Vavilis extradition sought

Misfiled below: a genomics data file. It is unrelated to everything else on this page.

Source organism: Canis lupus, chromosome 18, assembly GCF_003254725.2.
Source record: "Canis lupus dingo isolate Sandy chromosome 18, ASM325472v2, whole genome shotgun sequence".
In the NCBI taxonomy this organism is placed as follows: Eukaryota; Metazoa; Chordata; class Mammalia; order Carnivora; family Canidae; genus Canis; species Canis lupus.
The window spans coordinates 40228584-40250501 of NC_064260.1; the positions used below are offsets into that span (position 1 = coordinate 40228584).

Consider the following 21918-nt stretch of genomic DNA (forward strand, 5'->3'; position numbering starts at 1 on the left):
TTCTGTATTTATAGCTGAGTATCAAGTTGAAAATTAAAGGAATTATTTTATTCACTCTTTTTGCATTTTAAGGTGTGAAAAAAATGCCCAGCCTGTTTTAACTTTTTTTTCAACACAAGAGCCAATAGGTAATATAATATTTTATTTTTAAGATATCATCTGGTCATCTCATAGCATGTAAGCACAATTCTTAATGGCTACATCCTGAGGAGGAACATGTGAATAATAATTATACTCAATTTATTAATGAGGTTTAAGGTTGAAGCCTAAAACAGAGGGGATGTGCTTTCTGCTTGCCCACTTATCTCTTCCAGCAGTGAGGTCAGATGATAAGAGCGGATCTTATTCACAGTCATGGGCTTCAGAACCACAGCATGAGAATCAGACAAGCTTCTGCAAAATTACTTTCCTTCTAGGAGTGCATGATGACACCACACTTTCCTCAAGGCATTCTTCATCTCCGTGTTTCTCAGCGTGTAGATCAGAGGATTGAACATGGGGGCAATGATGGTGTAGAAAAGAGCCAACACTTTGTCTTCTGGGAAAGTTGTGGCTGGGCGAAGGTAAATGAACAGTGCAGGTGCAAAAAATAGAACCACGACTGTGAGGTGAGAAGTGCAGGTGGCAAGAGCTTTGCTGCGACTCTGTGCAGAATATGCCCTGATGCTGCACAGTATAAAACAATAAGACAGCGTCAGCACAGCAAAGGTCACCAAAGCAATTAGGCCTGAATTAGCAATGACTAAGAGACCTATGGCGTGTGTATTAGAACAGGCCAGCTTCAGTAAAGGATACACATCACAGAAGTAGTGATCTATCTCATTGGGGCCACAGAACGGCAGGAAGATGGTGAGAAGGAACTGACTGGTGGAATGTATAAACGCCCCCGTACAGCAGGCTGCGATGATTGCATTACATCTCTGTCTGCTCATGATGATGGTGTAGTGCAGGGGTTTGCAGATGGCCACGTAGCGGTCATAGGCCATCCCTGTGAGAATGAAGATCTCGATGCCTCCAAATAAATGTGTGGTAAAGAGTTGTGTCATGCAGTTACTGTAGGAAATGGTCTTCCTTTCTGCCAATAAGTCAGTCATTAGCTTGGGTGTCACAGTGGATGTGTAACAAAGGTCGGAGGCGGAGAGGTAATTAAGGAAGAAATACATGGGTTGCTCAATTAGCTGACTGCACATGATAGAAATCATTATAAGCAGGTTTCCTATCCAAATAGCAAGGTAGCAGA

An Athens prosecutor yesterday officially requested the extradition from Italy of Apostolos Vavilis, a fugitive drug dealer whom Greek authorities want to interview due to his close links with top officials in the scandal-ridden Church of Greece and the Orthodox Patriarchate of Jerusalem. Vavilis, 44, was arrested by Italian police on Friday afternoon in an Italian friend’s Bologna apartment, where Greek detectives traced him after monitoring his e-mail and credit card use. He was dressed in the cassock and cap of a Greek monk, and was found in possession of a Greek passport in a false name that had been issued on the basis of forged identity papers. Although Greek authorities are eager to interrogate him, it seems unlikely that yesterday’s request – by appeals court prosecutor Panayiotis Nikoloudis – will result in his extradition in the near future, as Vavilis already has an outstanding seven-year jail term to serve in Italy, after being convicted in absentia for smuggling heroin. A Greek court has handed him a 13-year sentence for the same offense, which was suspended after police told the court Vavilis had provided them with important information on narcotics cases. He currently faces forgery charges, and is being investigated for money laundering. Vavilis was allegedly sent by Church of Greece leader Archbishop Christodoulos to Jerusalem in 2001 to help with the election of the current patriarch, Irenaios. The patriarch has confirmed this, although Christodoulos denied any involvement – while admitting to having written letters of recommendation for Vavilis before and after his drug convictions. Vavilis claims Irenaios promised him $400,000 for his services, but never paid up. Yesterday, further details emerged as to the fugitive’s activities just before and during the 10-week manhunt that ended with his arrest on Friday. Police said Vavilis recently engaged in daily hacking attacks on the Jerusalem Patriarchate’s website, where he posted an abusive commentary on Irenaios. Late last year, the drug dealer traveled to Taiwan, the Philippines and Thailand, where he is believed to have been planning to start a business selling Greek mastic and olives. He returned to Europe in February.

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